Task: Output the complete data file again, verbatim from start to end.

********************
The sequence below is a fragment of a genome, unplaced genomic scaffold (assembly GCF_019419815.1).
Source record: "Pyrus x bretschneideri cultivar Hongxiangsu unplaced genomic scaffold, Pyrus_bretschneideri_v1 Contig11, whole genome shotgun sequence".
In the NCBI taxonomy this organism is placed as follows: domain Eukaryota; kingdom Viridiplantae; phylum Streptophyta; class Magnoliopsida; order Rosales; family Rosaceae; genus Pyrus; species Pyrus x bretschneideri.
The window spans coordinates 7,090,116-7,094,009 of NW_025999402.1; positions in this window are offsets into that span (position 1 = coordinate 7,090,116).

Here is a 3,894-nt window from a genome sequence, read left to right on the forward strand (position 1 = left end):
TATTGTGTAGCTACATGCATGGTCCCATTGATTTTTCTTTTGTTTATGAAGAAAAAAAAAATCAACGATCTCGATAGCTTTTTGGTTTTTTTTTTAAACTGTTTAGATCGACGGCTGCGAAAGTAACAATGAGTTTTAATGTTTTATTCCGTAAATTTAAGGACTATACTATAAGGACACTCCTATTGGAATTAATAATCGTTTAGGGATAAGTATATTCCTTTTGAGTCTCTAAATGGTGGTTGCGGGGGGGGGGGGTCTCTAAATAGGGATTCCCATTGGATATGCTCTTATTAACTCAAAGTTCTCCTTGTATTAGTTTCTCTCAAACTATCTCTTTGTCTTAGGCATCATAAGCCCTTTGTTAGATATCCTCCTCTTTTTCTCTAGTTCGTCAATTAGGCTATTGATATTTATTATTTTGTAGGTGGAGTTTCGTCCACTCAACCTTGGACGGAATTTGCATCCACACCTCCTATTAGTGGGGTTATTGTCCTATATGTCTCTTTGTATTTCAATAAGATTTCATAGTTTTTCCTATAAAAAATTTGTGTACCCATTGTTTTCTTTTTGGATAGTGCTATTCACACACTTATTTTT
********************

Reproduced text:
The sequence below is a fragment of a genome, unplaced genomic scaffold (assembly GCF_019419815.1).
Source record: "Pyrus x bretschneideri cultivar Hongxiangsu unplaced genomic scaffold, Pyrus_bretschneideri_v1 Contig11, whole genome shotgun sequence".
In the NCBI taxonomy this organism is placed as follows: domain Eukaryota; kingdom Viridiplantae; phylum Streptophyta; class Magnoliopsida; order Rosales; family Rosaceae; genus Pyrus; species Pyrus x bretschneideri.
The window spans coordinates 7,090,116-7,094,009 of NW_025999402.1; positions in this window are offsets into that span (position 1 = coordinate 7,090,116).

Here is a 3,894-nt window from a genome sequence, read left to right on the forward strand (position 1 = left end):
TATTGTGTAGCTACATGCATGGTCCCATTGATTTTTCTTTTGTTTATGAAGAAAAAAAAAATCAACGATCTCGATAGCTTTTTGGTTTTTTTTTTAAACTGTTTAGATCGACGGCTGCGAAAGTAACAATGAGTTTTAATGTTTTATTCCGTAAATTTAAGGACTATACTATAAGGACACTCCTATTGGAATTAATAATCGTTTAGGGATAAGTATATTCCTTTTGAGTCTCTAAATGGTGGTTGCGGGGGGGGGGGGTCTCTAAATAGGGATTCCCATTGGATATGCTCTTATTAACTCAAAGTTCTCCTTGTATTAGTTTCTCTCAAACTATCTCTTTGTCTTAGGCATCATAAGCCCTTTGTTAGATATCCTCCTCTTTTTCTCTAGTTCGTCAATTAGGCTATTGATATTTATTATTTTGTAGGTGGAGTTTCGTCCACTCAACCTTGGACGGAATTTGCATCCACACCTCCTATTAGTGGGGTTATTGTCCTATATGTCTCTTTGTATTTCAATAAGATTTCATAGTTTTTCCTATAAAAAATTTGTGTACCCATTGTTTTCTTTTTGGATAGTGCTATTCACACACTTATTTTT